Photo/IllutrationPrime Minister Shinzo Abe places a symbolic red flower next to the name of winning Liberal Democratic Party candidates in the July 21 Upper House election. (Yosuke Fukudome)

Prime Minister Shinzo Abe will find it tougher to realize his long-held goal of amending the Constitution as the parties favoring such a move look likely to fall short of the two-thirds majority needed in the Upper House to initiate an amendment.

The ruling Liberal Democratic Party and junior coalition partner, Komeito, have expressed support for revising the Constitution as has opposition Nippon Ishin (Japan Innovation Party).

With those three parties and a number of incumbents controlling 79 seats that were not contested in the July 21 Upper House election, the three parties would have had to gain a combined 85 seats to maintain a two-thirds majority in the 245-seat Upper House.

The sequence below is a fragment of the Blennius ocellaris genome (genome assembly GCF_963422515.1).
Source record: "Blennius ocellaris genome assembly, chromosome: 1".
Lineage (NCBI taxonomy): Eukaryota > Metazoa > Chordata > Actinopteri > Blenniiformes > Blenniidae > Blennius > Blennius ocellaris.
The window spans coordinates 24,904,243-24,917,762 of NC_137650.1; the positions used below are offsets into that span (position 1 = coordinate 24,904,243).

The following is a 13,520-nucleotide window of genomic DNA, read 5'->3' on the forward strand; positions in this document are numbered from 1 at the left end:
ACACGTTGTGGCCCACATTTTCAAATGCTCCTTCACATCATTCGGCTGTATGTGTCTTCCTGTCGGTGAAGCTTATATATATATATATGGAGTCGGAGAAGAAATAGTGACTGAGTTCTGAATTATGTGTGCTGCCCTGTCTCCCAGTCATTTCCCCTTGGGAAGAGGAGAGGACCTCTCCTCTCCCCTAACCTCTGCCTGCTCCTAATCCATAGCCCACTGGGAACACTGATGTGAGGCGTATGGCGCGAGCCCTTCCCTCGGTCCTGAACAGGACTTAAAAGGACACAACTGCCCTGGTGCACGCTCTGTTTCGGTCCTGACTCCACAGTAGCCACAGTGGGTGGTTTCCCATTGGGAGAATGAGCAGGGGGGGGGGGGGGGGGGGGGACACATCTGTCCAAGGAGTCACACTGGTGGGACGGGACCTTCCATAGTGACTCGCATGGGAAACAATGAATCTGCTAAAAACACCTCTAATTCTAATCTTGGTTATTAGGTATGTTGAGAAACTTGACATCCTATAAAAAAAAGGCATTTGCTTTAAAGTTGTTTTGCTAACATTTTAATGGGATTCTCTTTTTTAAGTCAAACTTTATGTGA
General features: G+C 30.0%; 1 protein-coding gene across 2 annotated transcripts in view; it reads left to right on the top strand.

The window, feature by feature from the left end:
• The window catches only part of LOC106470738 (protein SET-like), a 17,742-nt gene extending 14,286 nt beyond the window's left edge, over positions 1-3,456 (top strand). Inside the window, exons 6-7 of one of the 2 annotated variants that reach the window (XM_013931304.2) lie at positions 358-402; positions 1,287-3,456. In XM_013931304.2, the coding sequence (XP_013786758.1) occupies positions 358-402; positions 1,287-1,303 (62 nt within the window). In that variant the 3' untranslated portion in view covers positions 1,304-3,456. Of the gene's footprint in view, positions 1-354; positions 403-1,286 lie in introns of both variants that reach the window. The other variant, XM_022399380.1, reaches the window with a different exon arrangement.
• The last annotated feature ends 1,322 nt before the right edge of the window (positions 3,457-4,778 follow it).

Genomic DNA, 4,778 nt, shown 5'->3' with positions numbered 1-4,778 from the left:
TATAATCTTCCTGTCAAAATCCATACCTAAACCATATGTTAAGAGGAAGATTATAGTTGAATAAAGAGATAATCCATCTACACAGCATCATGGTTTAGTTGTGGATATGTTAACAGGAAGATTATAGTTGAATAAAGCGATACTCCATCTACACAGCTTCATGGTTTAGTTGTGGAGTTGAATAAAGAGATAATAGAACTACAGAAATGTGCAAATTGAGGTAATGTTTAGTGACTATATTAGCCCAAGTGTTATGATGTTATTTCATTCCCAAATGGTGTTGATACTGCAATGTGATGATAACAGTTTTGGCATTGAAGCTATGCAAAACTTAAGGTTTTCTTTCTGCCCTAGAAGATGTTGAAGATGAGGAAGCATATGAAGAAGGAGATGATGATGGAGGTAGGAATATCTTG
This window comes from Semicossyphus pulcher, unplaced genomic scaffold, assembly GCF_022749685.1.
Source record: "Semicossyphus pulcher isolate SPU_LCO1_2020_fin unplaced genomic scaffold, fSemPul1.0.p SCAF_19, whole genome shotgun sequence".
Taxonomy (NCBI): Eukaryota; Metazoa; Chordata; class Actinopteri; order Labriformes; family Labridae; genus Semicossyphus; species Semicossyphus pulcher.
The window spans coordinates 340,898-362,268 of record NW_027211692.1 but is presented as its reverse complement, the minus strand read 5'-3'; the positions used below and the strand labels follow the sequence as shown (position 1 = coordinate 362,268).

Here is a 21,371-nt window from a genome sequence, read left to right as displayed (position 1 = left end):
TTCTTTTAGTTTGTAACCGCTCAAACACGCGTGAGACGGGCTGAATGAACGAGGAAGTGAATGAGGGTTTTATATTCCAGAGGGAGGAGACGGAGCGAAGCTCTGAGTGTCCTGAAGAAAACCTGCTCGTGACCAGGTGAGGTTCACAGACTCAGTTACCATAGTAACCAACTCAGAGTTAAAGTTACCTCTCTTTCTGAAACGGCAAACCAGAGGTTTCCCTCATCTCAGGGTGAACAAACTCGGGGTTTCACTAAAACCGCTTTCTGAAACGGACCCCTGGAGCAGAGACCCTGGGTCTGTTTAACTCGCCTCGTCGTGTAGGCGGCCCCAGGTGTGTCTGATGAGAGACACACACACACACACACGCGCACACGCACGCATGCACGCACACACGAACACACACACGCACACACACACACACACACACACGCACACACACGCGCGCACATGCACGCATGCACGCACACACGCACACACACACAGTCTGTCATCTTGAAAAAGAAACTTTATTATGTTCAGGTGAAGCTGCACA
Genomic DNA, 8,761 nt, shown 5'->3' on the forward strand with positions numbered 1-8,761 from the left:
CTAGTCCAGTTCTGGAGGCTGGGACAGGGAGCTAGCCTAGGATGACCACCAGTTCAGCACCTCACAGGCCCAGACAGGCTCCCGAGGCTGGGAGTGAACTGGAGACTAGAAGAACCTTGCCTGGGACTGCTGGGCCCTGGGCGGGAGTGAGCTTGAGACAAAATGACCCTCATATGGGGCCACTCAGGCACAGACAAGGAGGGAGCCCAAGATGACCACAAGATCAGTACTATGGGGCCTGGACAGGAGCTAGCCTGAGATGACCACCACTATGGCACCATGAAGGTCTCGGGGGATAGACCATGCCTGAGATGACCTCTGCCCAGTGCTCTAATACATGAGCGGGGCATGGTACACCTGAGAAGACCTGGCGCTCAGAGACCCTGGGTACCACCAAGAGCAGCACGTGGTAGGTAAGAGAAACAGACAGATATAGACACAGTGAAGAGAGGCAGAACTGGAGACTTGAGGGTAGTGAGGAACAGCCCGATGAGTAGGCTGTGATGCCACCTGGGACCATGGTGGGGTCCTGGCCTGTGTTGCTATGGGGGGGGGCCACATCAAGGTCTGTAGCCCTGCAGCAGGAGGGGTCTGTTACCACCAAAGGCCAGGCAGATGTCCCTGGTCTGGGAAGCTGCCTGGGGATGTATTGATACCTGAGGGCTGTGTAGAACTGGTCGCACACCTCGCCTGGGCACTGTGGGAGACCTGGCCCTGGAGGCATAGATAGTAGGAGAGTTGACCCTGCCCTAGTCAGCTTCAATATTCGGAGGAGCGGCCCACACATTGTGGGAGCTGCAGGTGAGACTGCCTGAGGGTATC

Abe had repeatedly said during the campaign that the election was about a clear choice between parties and candidates who wanted to push forward debate on constitutional revision and those that did not.

He has clearly been frustrated at the lack of any serious discussions in the Constitution commissions of the two chambers of the Diet, and he was expected to push forward debate if those parties favoring constitutional revision maintained its two-thirds majority.

But early returns and exit polls indicated that the three parties would fall short of the 85 seats needed for the two-thirds majority.